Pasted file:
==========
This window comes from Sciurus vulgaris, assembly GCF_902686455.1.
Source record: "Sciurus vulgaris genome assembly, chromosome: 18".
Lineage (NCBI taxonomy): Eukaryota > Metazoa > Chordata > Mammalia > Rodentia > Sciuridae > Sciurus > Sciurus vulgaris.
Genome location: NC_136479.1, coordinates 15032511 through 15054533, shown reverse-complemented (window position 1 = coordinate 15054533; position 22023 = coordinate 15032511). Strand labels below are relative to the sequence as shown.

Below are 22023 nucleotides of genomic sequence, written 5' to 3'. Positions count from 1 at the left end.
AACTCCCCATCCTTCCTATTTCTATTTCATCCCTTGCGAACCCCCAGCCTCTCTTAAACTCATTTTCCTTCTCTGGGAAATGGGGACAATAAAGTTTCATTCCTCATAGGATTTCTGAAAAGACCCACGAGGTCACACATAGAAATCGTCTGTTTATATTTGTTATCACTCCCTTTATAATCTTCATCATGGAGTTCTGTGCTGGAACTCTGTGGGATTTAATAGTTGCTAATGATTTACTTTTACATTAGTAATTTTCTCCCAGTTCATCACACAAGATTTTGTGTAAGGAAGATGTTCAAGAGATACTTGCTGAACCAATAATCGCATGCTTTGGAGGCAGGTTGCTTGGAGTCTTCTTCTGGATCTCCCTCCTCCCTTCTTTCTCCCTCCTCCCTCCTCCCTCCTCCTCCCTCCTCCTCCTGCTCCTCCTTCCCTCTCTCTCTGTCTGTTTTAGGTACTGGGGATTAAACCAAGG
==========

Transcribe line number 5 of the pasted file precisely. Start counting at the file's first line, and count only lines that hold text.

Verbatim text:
Below are 22023 nucleotides of genomic sequence, written 5' to 3'. Positions count from 1 at the left end.